converted gave the welsh side the half—time lead. but then they were winning at the break against sarries last week and lost by 26 points. with the likes of 0wen farrell around, you're never really safe. he kicked 16 points in all as saracens muscled their way through the blues. england hookerjamie george judged to be over. cardiff most definitely out. saracens are now 22 matches unbeaten. a watershed game in glasgow, this was weather for warriors — glasgow needed a win to keep alive their chances of reaching the next stage. this was some start. within 45 seconds, matawalu onto the water slide. lyon are bottom of the group, so the warriors would have had hopes of scoring the four tries needed for a bonus point. especially when matawalu went snorkelling once more. but they couldn't keep up the momentum. glasgow are comfortably second in their pool. in this weather they must feel like they've just climbed out of one. patrick gearey, bbc news. defending champions leinster also boosted their qualification hopes.
they ran in six tries to end bath's hopes of reaching the last eight with a a245 win in dublin. in the same pool, wasps lost to leaders toulouse. justin rose needed to finish in the top 12 of the indonesian masters to finish the year as the world's number one golfer. but he had a bit of a nightmare final round. he started the day tied in fourth place. in the end it all came down to this final putt on the 18th. this was for eagle and the top spot in the rankings. but passed it went, and he ended on his worst score of the year. brooks koepka finishes 2018 as world number one. canelo alvarez can now say he's world champion in three weight divisions. that's after he beat liverpool's rocky fielding at madison square gardens earlier this morning. rocky was knocked down four times before the fight was stopped in the third round.
i never shied away from the challenge. the phone call i got was calla n challenge. the phone call i got was callan low challenge. the phone call i got was calla n low wa nted challenge. the phone call i got was callan low wanted to fight, madison square garden. it's been a great week, met up with some great people. i dare to be great, i live the dream, but! i dare to be great, i live the dream, but i will come again, i will come back. rocky is a great name for a boxer, isn't it? that's all the sport for now. now it's time for the papers. welcome to our look ahead at what is in the papers today, we have laura hughes, political correspondent at the financial times,. sunday times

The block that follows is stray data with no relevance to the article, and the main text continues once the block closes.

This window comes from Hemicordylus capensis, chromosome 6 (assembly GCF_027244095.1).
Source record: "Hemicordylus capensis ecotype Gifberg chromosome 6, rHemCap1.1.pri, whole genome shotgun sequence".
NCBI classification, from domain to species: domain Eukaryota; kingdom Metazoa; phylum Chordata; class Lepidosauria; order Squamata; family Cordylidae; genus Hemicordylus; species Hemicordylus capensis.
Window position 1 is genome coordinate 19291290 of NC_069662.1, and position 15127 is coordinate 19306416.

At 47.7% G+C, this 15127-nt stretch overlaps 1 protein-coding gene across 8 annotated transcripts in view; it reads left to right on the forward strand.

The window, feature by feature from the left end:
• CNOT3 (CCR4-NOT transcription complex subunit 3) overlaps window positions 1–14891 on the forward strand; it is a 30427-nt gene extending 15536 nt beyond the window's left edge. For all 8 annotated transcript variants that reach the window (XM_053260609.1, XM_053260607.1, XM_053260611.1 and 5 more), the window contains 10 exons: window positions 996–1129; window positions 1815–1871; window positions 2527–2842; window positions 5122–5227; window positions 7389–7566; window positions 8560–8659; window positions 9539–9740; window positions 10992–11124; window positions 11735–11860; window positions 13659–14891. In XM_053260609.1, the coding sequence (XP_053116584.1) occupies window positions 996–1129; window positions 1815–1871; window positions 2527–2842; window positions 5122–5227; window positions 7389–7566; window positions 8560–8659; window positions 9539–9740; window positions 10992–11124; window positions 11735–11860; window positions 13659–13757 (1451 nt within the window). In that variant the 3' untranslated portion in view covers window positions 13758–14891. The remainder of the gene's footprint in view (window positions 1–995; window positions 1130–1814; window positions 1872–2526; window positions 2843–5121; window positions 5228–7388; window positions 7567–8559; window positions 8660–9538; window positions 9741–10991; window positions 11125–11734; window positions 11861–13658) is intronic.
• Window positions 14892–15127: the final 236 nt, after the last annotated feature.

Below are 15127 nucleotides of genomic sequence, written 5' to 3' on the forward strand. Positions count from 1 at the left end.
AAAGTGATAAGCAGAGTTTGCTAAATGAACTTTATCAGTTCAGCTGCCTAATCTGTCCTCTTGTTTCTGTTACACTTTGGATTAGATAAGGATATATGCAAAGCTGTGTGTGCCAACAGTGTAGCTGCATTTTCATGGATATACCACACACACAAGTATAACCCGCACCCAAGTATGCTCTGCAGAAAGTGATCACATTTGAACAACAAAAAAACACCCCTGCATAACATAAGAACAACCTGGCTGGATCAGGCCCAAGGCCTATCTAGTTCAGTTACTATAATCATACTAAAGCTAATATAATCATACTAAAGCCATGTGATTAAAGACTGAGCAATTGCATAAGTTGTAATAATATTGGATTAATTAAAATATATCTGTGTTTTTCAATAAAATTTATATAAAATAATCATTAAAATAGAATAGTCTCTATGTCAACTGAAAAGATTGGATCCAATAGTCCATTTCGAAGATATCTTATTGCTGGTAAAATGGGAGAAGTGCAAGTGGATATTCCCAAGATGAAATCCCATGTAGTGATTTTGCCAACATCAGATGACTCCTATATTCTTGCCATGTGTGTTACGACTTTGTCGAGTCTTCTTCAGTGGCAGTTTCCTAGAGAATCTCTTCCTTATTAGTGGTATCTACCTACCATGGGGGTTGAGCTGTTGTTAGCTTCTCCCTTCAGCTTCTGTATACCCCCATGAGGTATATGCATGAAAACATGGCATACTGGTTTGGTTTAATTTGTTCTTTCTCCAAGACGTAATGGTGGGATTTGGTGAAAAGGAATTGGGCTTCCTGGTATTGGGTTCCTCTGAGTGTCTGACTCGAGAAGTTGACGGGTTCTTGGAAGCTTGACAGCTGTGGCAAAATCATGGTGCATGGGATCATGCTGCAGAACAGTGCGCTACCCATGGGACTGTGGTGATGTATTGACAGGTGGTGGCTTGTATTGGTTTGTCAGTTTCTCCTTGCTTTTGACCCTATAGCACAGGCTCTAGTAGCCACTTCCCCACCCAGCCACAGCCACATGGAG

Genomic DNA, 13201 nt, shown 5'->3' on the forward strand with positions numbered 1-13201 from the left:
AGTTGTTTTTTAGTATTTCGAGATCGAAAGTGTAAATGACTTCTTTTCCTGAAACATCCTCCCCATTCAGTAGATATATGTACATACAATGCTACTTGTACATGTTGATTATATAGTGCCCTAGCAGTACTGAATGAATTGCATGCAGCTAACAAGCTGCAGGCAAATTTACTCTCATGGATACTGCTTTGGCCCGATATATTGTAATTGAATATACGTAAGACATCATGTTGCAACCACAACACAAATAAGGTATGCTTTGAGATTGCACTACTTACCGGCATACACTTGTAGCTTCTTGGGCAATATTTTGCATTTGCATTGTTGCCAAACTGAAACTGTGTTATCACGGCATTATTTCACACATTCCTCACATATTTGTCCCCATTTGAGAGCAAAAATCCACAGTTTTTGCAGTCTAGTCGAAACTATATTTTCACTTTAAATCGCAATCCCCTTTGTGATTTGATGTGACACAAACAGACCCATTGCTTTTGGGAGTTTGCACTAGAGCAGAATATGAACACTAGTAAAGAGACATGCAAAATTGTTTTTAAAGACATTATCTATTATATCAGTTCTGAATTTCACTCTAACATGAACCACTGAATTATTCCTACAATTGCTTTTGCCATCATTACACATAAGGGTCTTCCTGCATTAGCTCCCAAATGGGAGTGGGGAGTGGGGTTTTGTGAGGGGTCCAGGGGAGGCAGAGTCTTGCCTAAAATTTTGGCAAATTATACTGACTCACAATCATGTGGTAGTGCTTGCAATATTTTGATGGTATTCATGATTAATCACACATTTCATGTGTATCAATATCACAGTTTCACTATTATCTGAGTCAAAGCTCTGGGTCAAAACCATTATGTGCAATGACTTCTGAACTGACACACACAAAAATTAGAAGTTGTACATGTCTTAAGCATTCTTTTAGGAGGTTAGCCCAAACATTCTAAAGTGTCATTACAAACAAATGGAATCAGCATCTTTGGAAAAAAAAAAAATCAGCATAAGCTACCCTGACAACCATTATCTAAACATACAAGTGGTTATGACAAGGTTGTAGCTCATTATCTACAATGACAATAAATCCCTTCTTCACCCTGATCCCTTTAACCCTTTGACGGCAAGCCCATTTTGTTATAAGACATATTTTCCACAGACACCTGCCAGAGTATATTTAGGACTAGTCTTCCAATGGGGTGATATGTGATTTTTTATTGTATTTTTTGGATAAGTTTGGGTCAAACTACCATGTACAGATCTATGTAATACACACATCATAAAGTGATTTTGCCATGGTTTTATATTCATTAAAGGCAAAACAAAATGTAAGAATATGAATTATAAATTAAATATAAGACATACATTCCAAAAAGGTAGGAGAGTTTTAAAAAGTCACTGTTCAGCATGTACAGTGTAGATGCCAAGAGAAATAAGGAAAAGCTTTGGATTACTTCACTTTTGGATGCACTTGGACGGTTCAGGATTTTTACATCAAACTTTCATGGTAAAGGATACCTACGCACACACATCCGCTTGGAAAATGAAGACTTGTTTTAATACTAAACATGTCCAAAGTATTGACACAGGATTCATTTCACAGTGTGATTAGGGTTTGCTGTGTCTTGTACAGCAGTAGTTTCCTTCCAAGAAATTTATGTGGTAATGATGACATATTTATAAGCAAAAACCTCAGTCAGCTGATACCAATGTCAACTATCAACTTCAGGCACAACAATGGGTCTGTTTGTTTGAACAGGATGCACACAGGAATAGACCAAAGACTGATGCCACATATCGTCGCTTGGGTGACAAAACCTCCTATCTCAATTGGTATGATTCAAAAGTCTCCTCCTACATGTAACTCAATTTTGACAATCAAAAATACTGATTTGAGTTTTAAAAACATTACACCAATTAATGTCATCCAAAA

and also here is ben chu — economics editor at the independent many of this morning's front pages are already in. the sunday times leads on claims that two of theresa may's most senior allies are preparing for a second eu referendum behind her back. brexit also leads the observer which says delivering the uk's withdrawal from the eu is forcing the government to neglect vital domestic reforms. foreign secretaryjeremy hunt believes the uk will prosper even if it walks away from the eu without a deal. and he wants to be the next prime minister, according to the sunday telegraph the online independent splashes on news of a row in the labour party over when to call a vote of no confidence in theresa may's government. the mail on sunday says that some of the bbc‘s highest—paid executives have been awarded huge annual pay rises of up to 30%. the sunday express carries warnings from a thinktank which claims fathers are being left out out of parenting advice by nhs bosses. and the sunday mirror claims prince harry is set to miss the royals‘ traditional boxing day pheasant shoot out of respect for his wife meghan, who opposes blood sport.